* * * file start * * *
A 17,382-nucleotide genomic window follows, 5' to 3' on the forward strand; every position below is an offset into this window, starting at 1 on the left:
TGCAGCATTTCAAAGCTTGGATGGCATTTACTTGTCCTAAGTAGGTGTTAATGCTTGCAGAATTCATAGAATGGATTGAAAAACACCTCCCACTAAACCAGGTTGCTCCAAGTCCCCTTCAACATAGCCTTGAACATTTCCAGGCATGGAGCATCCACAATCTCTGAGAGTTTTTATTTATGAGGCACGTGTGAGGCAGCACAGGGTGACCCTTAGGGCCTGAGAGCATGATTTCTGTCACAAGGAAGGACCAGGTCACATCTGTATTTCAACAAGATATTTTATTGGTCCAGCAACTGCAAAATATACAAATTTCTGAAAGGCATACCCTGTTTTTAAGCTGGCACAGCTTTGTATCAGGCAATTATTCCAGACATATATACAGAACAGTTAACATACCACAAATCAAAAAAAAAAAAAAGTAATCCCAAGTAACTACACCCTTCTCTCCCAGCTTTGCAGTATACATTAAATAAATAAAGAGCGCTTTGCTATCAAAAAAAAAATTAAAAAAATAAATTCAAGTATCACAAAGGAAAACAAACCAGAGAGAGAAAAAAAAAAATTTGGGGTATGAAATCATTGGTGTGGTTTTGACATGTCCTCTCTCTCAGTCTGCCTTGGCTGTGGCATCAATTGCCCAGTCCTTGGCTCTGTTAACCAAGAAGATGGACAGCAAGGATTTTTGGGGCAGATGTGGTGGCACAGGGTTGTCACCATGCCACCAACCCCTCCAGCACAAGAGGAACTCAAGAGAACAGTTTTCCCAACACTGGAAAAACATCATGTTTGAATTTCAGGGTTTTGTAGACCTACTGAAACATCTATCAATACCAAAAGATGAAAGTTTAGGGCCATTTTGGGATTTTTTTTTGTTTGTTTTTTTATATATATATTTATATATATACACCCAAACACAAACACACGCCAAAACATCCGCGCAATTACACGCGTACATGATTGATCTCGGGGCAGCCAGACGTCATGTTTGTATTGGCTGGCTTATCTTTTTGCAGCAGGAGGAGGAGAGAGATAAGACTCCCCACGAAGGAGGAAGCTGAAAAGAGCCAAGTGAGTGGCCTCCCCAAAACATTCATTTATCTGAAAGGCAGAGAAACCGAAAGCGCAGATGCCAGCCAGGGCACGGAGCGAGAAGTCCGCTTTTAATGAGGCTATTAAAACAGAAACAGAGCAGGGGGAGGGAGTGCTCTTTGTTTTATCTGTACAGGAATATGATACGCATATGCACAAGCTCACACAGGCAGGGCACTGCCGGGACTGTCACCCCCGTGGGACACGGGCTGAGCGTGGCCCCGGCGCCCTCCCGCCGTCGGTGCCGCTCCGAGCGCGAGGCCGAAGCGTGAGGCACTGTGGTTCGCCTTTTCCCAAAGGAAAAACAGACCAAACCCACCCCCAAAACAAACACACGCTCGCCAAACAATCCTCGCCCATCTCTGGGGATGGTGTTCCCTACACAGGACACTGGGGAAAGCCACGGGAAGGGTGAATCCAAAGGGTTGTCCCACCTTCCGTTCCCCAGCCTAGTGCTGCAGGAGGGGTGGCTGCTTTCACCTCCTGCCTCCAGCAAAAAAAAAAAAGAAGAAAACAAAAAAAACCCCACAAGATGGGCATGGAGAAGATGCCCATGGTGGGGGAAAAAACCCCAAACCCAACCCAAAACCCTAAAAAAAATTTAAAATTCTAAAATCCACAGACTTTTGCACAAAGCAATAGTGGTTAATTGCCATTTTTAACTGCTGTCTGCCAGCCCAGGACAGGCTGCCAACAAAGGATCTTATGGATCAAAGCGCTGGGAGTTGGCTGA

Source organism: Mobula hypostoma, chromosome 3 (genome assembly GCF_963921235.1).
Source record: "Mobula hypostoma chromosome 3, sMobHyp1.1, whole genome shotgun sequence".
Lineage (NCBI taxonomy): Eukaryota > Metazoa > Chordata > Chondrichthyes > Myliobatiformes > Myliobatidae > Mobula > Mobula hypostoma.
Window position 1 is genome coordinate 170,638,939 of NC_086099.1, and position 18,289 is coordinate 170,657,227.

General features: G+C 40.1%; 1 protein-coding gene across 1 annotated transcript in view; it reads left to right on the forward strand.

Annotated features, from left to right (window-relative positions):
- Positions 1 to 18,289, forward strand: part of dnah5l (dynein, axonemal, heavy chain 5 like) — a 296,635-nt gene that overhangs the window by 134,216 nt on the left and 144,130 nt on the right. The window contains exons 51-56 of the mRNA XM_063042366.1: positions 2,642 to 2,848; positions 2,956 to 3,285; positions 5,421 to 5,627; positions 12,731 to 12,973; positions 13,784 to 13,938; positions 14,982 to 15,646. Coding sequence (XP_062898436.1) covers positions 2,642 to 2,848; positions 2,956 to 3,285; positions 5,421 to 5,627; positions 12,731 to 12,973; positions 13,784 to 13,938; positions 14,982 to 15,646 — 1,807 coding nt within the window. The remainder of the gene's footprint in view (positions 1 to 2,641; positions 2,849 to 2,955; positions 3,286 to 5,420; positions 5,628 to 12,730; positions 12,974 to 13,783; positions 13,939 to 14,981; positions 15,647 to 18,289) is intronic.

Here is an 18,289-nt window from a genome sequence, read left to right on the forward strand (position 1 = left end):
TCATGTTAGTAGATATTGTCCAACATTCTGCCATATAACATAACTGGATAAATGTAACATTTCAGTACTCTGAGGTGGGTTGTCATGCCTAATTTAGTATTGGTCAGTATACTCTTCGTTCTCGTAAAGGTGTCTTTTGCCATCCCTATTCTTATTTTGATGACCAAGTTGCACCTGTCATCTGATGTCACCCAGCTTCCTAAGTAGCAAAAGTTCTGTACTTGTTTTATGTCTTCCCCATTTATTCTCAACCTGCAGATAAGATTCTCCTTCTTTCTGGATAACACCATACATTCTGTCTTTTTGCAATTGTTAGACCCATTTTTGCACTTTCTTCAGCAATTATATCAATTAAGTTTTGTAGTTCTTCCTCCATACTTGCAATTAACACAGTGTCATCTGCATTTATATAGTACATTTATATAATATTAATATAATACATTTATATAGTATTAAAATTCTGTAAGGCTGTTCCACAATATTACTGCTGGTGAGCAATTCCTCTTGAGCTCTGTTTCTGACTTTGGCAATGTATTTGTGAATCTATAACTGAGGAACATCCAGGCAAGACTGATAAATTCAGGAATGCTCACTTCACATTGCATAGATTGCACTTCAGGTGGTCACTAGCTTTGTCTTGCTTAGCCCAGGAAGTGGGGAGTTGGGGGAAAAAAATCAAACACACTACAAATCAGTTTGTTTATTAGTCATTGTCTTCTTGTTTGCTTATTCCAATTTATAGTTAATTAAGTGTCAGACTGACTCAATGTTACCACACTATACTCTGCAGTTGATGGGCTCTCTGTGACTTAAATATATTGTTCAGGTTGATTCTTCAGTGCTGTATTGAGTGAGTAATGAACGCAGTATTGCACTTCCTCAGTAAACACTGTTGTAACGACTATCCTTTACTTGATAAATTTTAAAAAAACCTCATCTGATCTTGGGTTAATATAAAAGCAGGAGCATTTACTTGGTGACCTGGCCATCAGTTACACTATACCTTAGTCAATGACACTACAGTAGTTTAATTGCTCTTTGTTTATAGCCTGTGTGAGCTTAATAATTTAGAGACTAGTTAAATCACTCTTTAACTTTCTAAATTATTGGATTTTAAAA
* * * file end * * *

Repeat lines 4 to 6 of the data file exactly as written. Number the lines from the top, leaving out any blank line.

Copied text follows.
Source record: "Mobula hypostoma chromosome 3, sMobHyp1.1, whole genome shotgun sequence".
Lineage (NCBI taxonomy): Eukaryota > Metazoa > Chordata > Chondrichthyes > Myliobatiformes > Myliobatidae > Mobula > Mobula hypostoma.
Window position 1 is genome coordinate 170,638,939 of NC_086099.1, and position 18,289 is coordinate 170,657,227.